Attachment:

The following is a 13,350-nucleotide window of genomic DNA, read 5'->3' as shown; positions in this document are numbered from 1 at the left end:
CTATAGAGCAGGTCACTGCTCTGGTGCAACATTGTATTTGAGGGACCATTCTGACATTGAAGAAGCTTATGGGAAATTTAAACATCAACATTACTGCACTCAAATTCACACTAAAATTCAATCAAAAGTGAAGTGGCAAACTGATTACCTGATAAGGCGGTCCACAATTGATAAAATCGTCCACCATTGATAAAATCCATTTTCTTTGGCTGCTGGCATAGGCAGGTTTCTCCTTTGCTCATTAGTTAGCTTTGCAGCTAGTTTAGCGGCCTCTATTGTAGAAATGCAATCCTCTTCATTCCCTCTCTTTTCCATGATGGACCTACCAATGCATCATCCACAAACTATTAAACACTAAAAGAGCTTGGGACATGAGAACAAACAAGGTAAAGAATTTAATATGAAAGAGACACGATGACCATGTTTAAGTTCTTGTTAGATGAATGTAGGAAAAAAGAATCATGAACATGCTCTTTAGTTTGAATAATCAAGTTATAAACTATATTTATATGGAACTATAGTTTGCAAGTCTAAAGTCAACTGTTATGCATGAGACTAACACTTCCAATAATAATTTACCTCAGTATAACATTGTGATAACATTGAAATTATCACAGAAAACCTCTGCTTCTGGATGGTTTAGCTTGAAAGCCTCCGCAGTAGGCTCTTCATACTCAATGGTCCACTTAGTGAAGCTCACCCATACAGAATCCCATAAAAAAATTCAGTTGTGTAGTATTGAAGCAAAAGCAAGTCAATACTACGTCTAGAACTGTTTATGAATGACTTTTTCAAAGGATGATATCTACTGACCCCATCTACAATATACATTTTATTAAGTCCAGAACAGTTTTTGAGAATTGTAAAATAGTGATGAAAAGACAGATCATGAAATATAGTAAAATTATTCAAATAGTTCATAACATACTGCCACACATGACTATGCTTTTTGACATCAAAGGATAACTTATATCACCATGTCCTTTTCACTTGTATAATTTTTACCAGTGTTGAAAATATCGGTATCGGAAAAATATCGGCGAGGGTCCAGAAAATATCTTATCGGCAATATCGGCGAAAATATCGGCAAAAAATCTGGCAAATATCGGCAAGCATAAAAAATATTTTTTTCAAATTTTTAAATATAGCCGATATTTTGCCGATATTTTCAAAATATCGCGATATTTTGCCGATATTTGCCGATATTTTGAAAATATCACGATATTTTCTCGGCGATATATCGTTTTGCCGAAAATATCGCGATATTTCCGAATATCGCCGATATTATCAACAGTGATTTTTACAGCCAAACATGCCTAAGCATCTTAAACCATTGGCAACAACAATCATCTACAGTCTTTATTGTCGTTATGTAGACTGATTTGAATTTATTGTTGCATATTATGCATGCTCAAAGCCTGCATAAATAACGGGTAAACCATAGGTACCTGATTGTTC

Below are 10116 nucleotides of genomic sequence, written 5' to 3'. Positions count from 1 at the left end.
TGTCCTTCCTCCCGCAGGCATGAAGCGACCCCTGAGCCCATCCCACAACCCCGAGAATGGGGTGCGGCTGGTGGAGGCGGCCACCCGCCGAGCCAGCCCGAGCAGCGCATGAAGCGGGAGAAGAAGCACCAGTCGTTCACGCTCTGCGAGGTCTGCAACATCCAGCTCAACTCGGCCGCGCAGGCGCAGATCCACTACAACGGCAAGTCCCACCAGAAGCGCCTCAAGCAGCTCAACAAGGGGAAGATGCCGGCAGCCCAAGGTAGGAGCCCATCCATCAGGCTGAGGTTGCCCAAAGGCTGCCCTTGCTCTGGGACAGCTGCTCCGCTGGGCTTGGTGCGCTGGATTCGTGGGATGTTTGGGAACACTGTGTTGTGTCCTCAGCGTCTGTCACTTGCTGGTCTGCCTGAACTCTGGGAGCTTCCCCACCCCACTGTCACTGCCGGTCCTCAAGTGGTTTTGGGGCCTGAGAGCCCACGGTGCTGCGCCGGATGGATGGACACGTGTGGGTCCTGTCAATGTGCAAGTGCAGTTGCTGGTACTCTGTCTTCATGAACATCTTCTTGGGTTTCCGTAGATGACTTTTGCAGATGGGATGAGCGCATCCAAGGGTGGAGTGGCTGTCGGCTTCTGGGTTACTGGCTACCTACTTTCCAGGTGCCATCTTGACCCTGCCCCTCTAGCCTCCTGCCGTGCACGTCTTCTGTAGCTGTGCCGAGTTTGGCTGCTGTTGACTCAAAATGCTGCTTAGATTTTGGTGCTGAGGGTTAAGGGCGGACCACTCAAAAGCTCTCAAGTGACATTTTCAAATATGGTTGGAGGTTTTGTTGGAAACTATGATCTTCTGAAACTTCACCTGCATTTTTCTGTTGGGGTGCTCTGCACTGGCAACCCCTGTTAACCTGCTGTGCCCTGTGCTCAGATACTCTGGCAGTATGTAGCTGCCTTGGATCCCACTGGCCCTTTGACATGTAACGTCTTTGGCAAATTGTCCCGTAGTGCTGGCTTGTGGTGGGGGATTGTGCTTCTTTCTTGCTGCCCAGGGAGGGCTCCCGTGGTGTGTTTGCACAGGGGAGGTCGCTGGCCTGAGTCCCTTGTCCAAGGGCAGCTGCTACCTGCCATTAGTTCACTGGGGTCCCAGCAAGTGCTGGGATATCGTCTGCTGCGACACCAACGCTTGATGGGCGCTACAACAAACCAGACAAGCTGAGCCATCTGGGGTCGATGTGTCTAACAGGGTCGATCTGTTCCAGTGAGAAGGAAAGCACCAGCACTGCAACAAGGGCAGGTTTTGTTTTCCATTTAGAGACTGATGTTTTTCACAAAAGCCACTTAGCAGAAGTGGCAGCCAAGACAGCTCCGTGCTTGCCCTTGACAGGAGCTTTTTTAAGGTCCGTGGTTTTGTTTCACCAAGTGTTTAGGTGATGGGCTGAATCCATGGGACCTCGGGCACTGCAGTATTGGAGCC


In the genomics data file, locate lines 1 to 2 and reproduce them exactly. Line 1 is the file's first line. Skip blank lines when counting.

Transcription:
The following is a 13,350-nucleotide window of genomic DNA, read 5'->3' as shown; positions in this document are numbered from 1 at the left end:
CTATAGAGCAGGTCACTGCTCTGGTGCAACATTGTATTTGAGGGACCATTCTGACATTGAAGAAGCTTATGGGAAATTTAAACATCAACATTACTGCACTCAAATTCACACTAAAATTCAATCAAAAGTGAAGTGGCAAACTGATTACCTGATAAGGCGGTCCACAATTGATAAAATCGTCCACCATTGATAAAATCCATTTTCTTTGGCTGCTGGCATAGGCAGGTTTCTCCTTTGCTCATTAGTTAGCTTTGCAGCTAGTTTAGCGGCCTCTATTGTAGAAATGCAATCCTCTTCATTCCCTCTCTTTTCCATGATGGACCTACCAATGCATCATCCACAAACTATTAAACACTAAAAGAGCTTGGGACATGAGAACAAACAAGGTAAAGAATTTAATATGAAAGAGACACGATGACCATGTTTAAGTTCTTGTTAGATGAATGTAGGAAAAAAGAATCATGAACATGCTCTTTAGTTTGAATAATCAAGTTATAAACTATATTTATATGGAACTATAGTTTGCAAGTCTAAAGTCAACTGTTATGCATGAGACTAACACTTCCAATAATAATTTACCTCAGTATAACATTGTGATAACATTGAAATTATCACAGAAAACCTCTGCTTCTGGATGGTTTAGCTTGAAAGCCTCCGCAGTAGGCTCTTCATACTCAATGGTCCACTTAGTGAAGCTCACCCATACAGAATCCCATAAAAAAATTCAGTTGTGTAGTATTGAAGCAAAAGCAAGTCAATACTACGTCTAGAACTGTTTATGAATGACTTTTTCAAAGGATGATATCTACTGACCCCATCTACAATATACATTTTATTAAGTCCAGAACAGTTTTTGAGAATTGTAAAATAGTGATGAAAAGACAGATCATGAAATATAGTAAAATTATTCAAATAGTTCATAACATACTGCCACACATGACTATGCTTTTTGACATCAAAGGATAACTTATATCACCATGTCCTTTTCACTTGTATAATTTTTACCAGTGTTGAAAATATCGGTATCGGAAAAATATCGGCGAGGGTCCAGAAAATATCTTATCGGCAATATCGGCGAAAATATCGGCAAAAAATCTGGCAAATATCGGCAAGCATAAAAAATATTTTTTTCAAATTTTTAAATATAGCCGATATTTTGCCGATATTTTCAAAATATCGCGATATTTTGCCGATATTTGCCGATATTTTGAAAATATCACGATATTTTCTCGGCGATATATCGTTTTGCCGAAAATATCGCGATATTTCCGAATATCGCCGATATTATCAACAGTGATTTTTACAGCCAAACATGCCTAAGCATCTTAAACCATTGGCAACAACAATCATCTACAGTCTTTATTGTCGTTATGTAGACTGATTTGAATTTATTGTTGCATATTATGCATGCTCAAAGCCTGCATAAATAACGGGTAAACCATAGGTACCTGATTGTTC